One note: Make the Mint Cheesecake before the Brownie Pie filling.  Both require a stand mixer, and the Mint Cheesecake goes in the pie first.  I made the mistake of making the Brownie Pie filling first and had to transfer it to a new bowl while I cleaned out my mixer bowl and made the Mint Cheesecake.

Recipe Review: Momofuku Blondie Pie, Pumpkin Ganache

Christina Tosi writes in the Momofuku Milk Bar cookbook that her favorite, favorite, favorite pie that they make at Momofuku Milk Bar is the Blondie Pie finished with Pumpkin Ganache.  With an endorsement like that, this pie was high on my to-do list, but the degree of difficulty was much higher than with previous recipes.  Graham Crust was easy – I had made it before with Brownie Pie, Carrot Layer Cake, Compost Cookies, and Graham Ice Cream.  The challenge was two of the Mother Recipes in the book: Nut Brittle and Ganache.

Cashew Nut Brittle requires only two ingredients: sugar and cashews.  The sugar is made into a dry caramel, the nuts are folded in, then the brittle hardens, and finally the brittle is broken into chunks with a rolling pin.  Sounds pretty easy, but caramels are often tricky to make and a lot can go wrong.  Initially, I made the caramel in a “non-stick” pot.  However, the heat of the caramel melted away the non-stick coating from the bottom of the pot, which got incorporated as little black streaks in the brittle that I had to throw out.  I tried again with a stainless steel pot, which worked much better.  The brittle hardens right away on a Silpat but lifts away easily after hardening, because nothing can stick to a Silpat!  Cleaning up the pot with stuck-on caramel required boiling some water in the pot to dissolve the caramel and using a knife to chip away the hardened caramel from the edges of the pot.

Half of the brittle is folded into the Blondie Pie Filling, which is white chocolate, butter, flour, salt, sugar, and egg yolks.  The filling is put into a Graham Crust-lined pie plate and baked for 30 minutes.  Meanwhile, the other half of the cashew brittle is mixed with a little grapeseed oil and blended to make a powdery, crunchy praline that tops the pie.

The Pumpkin Ganache is a mix of butter, white chocolate, glucose, and heavy cream.  Then pumpkin puree, cinammon, and salt are mixed in.  The recipe calls for using a hand blender to mix the different components at each step, but I did not have one.  I tried to use a stand mixer and ended up with a mess of different liquids and solids that had not fully bonded together.  I saved it by pulsing the final mixture in a regular blender that yielded the smooth, glossy ganache described in the book.  Whew!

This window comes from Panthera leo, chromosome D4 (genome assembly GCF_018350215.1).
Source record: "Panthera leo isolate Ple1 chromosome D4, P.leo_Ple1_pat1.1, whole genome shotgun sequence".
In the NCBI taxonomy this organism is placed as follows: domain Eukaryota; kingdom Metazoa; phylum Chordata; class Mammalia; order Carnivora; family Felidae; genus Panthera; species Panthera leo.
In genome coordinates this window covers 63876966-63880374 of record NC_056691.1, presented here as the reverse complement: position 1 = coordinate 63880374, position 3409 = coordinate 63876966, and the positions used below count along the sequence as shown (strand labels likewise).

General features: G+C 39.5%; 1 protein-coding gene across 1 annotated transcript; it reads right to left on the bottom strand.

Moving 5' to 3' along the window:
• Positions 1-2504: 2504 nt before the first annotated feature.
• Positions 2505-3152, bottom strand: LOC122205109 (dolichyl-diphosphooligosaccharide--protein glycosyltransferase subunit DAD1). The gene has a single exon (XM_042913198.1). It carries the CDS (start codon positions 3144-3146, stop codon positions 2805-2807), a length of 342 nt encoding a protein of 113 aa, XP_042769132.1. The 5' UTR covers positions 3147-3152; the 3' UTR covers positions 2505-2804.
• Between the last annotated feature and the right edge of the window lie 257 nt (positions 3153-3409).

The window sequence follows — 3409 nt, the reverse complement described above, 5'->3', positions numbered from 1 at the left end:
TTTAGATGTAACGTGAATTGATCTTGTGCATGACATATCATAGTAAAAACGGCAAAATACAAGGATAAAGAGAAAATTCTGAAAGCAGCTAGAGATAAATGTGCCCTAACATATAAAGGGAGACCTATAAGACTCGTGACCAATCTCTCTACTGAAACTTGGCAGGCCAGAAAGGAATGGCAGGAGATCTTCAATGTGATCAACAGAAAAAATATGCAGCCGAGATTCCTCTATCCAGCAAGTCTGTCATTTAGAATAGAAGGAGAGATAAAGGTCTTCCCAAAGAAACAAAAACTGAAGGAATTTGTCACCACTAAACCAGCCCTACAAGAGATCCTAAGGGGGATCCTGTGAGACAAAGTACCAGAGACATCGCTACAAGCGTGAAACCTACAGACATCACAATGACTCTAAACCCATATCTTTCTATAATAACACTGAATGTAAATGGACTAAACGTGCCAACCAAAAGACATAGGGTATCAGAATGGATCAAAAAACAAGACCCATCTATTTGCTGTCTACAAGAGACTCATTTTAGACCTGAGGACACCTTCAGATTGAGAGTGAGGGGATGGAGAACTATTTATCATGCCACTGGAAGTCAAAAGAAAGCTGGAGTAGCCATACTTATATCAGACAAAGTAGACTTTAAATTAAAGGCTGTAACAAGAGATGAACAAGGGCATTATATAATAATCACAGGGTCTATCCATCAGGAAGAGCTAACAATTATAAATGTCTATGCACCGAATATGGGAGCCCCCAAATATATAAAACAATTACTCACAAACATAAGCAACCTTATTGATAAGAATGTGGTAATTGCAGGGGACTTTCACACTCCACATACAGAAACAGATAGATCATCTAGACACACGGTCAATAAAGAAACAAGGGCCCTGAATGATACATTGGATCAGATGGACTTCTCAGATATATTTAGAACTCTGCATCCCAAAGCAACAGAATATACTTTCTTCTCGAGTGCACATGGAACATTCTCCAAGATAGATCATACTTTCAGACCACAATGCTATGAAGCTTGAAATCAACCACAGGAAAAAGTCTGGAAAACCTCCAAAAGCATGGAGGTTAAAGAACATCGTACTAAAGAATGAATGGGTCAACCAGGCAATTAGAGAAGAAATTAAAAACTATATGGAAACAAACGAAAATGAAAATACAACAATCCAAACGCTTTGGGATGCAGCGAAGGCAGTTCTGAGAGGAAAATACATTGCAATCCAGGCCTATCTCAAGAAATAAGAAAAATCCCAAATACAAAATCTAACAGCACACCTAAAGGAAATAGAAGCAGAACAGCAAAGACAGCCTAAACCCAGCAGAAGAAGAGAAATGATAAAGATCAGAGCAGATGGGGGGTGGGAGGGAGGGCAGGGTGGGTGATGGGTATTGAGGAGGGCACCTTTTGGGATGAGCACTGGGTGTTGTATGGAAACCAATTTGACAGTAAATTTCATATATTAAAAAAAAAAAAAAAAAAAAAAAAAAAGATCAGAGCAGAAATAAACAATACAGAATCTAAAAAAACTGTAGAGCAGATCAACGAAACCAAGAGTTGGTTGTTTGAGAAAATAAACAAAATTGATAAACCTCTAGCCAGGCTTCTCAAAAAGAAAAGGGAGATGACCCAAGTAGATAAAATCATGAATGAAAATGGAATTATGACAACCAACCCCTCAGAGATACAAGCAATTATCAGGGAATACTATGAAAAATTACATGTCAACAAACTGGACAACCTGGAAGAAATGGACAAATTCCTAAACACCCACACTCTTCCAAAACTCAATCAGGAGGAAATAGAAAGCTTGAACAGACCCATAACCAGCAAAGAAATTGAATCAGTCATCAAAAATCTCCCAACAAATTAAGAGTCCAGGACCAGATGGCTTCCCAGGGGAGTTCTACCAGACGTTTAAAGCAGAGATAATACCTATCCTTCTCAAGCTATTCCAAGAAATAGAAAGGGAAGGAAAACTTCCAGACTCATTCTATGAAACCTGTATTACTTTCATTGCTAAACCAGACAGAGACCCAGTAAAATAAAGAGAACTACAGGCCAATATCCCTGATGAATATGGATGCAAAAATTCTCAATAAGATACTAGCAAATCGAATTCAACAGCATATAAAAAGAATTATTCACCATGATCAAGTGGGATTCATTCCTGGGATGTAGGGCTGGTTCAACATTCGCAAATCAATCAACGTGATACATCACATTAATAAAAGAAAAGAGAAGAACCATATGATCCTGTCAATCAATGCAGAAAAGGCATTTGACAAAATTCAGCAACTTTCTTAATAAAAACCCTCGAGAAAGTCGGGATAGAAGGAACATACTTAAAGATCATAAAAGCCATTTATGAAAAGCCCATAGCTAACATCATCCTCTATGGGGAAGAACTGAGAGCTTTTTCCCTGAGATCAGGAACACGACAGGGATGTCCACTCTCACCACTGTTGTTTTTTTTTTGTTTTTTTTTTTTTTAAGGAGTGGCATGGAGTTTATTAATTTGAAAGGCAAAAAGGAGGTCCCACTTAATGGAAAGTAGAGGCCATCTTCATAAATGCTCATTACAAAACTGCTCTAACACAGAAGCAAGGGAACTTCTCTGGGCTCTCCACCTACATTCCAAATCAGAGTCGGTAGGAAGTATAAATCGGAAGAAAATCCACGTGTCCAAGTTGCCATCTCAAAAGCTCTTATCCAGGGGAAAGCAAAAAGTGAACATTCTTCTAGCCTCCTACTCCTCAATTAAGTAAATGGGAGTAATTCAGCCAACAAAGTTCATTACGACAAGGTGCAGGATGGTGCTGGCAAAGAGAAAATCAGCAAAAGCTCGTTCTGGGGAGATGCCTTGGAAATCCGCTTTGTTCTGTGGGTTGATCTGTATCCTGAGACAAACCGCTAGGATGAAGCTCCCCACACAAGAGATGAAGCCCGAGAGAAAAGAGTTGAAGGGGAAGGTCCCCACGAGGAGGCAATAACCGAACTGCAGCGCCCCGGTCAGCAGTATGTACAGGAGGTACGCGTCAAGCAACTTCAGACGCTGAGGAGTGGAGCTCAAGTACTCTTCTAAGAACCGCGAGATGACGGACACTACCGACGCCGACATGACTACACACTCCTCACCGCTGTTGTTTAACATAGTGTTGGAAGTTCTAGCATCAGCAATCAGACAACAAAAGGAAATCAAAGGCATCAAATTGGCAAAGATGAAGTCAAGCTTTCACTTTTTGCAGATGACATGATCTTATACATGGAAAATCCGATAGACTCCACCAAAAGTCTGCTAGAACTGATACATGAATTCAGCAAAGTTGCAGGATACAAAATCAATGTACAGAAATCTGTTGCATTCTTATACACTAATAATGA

The final pie is really good.  The crunchy bits of Cashew Brittle in the Blondie Pie filling and the Cashew Praline on top make the pie decadently sweet, and the cinnamon-spiced Pumpkin Ganache elevates the pie even further.  One can definitely taste and see why this is Chef Tosi’s favorite.

Recipe Review: Momofuku Graham Ice Cream

Momofuku Noodle Bar and Milk Bar serve many creative flavors of soft serve.  I once had the delicious Olive Oil and Pickled Cherry Twist, which was served with crushed saltines, Ritz crackers, and chopped dried apricots on the bottom.  The Momofuku Milk Bar cookbook contains several of Christina Tosi’s interesting, non-traditional ice cream recipes, including Pretzel Ice Cream, Red Velvet Ice Cream, Cereal Milk Ice Cream, and Graham Ice Cream that are based on the Mother Recipes in the book.  I decided to tackle the Graham Ice Cream, which conveniently utilizes a 1/4 recipe of Graham Crust (I used the other 3/4 for Brownie Pie.)

Graham crackers are made with graham flour, a type of whole wheat flour that gives graham crackers their distinctive taste and texture.  The three components of the wheat grain (endosperm, bran, and germ) are ground separately.  The endosperm, from which white flour is made, is finely ground, the bran and germ are coarsely ground, and then all three are combined together.  The graham cracker was invented by a Presbyterian Minister named Sylvester Graham in 1829 to encourage healthy eating with whole grains.  However, modern supermarket graham crackers are typically made with a combination of refined wheat flour and graham flour.  Thanks Wikipedia!